This is all well and good, but let's be honest: regardless of the original plot and powerful veins of optimism running through the film, Back to the Future could have been a total disaster. Part of the staying power of the film and its themes stems from the fact that, frankly, it's impossible to watch any one Back to the Future film alone; they demand to be watched consecutively, as one complete story, in a way that very few franchises actually do (such it Terminator, and also sort of suck it Star Wars, and DEFINITELY suck it Jurassic Park). Even the idea of doing Back to the Future4, despite the appeals of fans, feels just wrong, like rebooting Citizen Kane or To Kill a Mockingbird.
And this gets to the heart of why Back to the Future has persisted in American pop culture for as long as it has: It's not just good storytelling, but it's damn good filmmaking too. New York film critic Matt Zoller-Seitz nailed this from his perch as editor of RogerEbert.com:
When you look at all three an Future movies together, you can't help but admire their clockwork symmetry—the scenes rhyming with other scenes, the gags rhyming with other gags (there are three confrontations in three diners followed by three chases around the town square). More than a few of these feel like knowing jokes about what it means to make a sequel to a hit movie: how to give people something that's the same, but different. This notion is most ingeniously explored in the climax to "II", which inserts alternate versions of Marty and Biff into the school dance that ended the original.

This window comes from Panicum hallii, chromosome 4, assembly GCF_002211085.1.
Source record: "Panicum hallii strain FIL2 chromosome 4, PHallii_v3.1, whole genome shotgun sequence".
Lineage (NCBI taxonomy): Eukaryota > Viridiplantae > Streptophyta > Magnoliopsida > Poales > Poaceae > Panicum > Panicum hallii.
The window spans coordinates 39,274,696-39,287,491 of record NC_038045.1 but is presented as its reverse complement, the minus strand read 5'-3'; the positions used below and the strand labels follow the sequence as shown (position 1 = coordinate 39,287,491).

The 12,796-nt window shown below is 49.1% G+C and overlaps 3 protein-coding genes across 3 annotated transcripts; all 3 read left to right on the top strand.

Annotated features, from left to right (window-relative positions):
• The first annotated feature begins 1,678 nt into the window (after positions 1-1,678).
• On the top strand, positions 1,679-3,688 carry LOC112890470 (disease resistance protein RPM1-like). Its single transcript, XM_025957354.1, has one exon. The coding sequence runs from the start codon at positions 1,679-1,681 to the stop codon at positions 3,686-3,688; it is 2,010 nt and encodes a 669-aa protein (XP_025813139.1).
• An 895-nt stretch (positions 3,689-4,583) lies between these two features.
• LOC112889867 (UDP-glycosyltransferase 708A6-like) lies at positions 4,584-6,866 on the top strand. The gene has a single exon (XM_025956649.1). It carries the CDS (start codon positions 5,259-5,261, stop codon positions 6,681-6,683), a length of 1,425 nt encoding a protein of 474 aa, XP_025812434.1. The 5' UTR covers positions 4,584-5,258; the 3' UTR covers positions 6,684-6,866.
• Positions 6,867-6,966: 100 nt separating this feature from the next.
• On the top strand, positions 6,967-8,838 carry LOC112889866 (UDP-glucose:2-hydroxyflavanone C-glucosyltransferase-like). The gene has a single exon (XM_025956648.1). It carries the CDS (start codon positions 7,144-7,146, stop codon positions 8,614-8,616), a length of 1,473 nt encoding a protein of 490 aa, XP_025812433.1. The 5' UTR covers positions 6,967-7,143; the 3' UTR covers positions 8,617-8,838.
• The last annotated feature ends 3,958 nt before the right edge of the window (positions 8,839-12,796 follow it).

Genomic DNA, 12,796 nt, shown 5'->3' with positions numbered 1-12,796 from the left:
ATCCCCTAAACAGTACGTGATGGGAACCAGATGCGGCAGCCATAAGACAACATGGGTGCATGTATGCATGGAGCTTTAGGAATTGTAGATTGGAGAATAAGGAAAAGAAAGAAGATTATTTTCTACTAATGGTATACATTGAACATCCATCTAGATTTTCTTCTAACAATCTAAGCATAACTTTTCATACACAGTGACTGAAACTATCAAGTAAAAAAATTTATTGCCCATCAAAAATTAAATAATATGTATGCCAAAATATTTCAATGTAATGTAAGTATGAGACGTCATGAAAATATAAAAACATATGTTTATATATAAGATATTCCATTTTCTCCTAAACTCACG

This aesthetic consistency is a palpable force for viewers. Consider the anxiety of George Lucas's campy 'remastering' of the original Star Wars trilogy in the early aughts, which added in abhorrent extra creatures and sequences where they shouldn't have been; it's this anxiety that pervades every far-flung sequel and every upcoming reboot (of which there are far too many).
But it's not just consistency across all three films, but internally, too. The re-use of specific jokes ("This is heavy." "I hate manure.") and there film-to-film permutations are the predictable, comfortable threads that bind us to the franchise, warmer and more welcoming than the obligatory "I'll be back" of the Terminator franchise. The closest modern equivalent of this is in Simon Pegg and Nick Frost's beloved Three Cornettos trilogy — underground hit Shaun of the Dead, Hot Fuzz, and the batshit insane The World's End — which essentially repeat whole portions of dialogue before and after the world goes to shit for comedic effect. There's a reason Zemeckis, engineer of some of American cinema's biggest blockbusters, has been dubbed one of the greatest "visual storytellers" in filmmaking, and those reasons are on display in the Back to the Future franchise.
It might be too much to argue that Back to the Future and its sequels represent the pinnacle of American cinema, but they're pretty damn close. From the powerful, emotionally resonant themes of optimism that stretch from 1955 to 2015 to the visual gags that now stand alone in contemporary pop culture, it's hard to think of a film that better captures the most enduring themes of American culture. And, frankly, its likely the trilogy would never have made such an impact without the guiding hand of Zemeckis. To paraphrase Doc Brown: If you're going to build one of the greatest films in American culture, why not do it with some style.